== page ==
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Citation Information : Immunohematology. Volume 35, Issue 4, Pages 139-144, DOI: https://doi.org/10.21307/immunohematology-2020-028
License : (Transfer of Copyright)
Published Online: 16-February-2021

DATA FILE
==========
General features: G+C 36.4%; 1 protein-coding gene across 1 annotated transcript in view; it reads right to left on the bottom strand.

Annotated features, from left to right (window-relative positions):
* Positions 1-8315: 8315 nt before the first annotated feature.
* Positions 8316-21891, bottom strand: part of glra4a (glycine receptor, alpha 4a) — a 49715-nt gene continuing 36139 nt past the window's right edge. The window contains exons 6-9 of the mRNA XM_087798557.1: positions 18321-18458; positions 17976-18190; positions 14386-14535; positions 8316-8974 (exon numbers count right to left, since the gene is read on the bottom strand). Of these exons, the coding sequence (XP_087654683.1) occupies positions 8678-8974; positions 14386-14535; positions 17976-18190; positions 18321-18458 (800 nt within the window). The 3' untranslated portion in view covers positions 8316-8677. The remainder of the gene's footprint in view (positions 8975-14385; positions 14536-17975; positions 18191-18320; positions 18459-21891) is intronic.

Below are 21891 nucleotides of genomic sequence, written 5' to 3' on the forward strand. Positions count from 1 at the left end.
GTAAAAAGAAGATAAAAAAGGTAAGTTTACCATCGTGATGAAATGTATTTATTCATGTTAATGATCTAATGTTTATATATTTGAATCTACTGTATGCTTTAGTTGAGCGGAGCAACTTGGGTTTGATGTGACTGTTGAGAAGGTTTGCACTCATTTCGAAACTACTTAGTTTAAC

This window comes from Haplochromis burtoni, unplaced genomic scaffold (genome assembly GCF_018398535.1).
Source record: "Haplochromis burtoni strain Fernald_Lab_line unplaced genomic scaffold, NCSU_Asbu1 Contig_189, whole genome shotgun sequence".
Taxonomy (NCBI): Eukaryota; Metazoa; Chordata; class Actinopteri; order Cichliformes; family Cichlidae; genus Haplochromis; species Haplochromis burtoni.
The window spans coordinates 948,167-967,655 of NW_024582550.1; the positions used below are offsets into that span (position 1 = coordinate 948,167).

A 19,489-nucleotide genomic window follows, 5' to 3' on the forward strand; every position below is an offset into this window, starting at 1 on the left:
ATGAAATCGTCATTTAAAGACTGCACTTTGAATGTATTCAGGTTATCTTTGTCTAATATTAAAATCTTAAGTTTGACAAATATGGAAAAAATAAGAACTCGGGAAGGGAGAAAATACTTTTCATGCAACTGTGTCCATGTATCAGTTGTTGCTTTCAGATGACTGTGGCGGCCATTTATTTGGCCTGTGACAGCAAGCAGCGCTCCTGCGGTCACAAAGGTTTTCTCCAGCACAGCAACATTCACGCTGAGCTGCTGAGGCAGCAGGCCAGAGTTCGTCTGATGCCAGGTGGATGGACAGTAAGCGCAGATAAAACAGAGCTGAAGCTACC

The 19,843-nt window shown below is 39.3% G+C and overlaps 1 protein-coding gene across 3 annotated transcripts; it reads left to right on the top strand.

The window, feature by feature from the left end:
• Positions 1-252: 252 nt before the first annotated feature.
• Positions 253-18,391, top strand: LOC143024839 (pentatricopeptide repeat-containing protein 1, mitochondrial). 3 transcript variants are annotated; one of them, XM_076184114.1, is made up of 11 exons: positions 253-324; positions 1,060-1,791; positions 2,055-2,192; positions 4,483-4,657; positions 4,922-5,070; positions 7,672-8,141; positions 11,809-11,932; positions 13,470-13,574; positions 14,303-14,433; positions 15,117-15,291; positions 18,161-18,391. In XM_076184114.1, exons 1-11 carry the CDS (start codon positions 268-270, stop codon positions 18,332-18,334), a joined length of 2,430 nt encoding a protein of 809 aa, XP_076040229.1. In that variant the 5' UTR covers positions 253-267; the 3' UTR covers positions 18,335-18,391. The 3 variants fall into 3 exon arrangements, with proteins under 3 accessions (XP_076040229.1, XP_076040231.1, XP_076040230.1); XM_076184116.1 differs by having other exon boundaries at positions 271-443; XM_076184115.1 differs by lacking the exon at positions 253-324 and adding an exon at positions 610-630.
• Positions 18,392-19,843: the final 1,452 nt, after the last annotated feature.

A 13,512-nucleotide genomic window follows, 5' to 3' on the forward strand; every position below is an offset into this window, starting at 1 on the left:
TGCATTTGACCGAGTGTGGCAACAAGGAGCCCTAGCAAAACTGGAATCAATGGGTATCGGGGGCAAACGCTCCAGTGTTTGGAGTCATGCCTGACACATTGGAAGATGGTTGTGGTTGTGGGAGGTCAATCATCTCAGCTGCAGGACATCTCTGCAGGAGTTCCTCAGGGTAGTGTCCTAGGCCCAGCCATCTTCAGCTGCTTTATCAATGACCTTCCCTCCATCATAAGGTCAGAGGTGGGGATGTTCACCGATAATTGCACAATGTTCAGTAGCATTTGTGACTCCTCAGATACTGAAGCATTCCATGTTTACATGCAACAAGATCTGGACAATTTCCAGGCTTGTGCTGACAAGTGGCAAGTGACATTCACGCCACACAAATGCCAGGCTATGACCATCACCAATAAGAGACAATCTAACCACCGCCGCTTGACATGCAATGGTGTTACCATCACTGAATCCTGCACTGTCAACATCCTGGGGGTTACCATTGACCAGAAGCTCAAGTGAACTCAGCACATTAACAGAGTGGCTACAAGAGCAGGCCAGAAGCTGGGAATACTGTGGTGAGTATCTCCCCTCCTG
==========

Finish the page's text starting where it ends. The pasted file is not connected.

Antibodies (Abs) against antigens on platelets (PLTs), including glycoprotein IV (CD36), can cause PLT refractoriness. Transfusing PLTs to patients with anti-CD36 is challenging because of the rarity of CD36-negative (CD36–) donors and the possibility of additional HLA Abs. We report a case of PLT refractoriness due to anti-CD36 and HLA Abs. A 21-year-old man (group O, D+) with assumed drug-induced aplastic anemia received multiple PLT transfusions and developed severe PLT refractoriness. He was found to have anti-CD36 as well as HLA class I Abs, with a CD36– phenotype on both PLTs and monocytes. He was diagnosed with type 1 CD36 deficiency and received intravenous immunoglobulin (IVIG) and rituximab to decrease future Ab production. The PLT corrected count increment (CCI) improved significantly with subsequent transfusions of flow crossmatch-compatible as well as uncrossmatched PLTs. He eventually received a bone marrow transplant and has been doing well since. The mean CCI before and after IVIG/rituximab treatment was 0.2 and 6.2, respectively. Soon after IVIG started, the patient’s CCI after receiving CD36–, group AB, D+, and HLA untested PLTs was 0.8, but his CCI after receiving flow crossmatch-compatible PLTs was 12.6. Two months after IVIG was started, the mean CCIs for uncrossmatched apheresis PLTs and crossmatch-compatible PLTs were comparable (6.1 versus 6.0, respectively). Desensitization treatment with IVIG and rituximab lowered anti-CD36 and HLA Ab levels, and the CCI of PLT transfusion improved significantly. This case demonstrates that immune suppression is effective for successful PLT transfusion of patients with anti-CD36.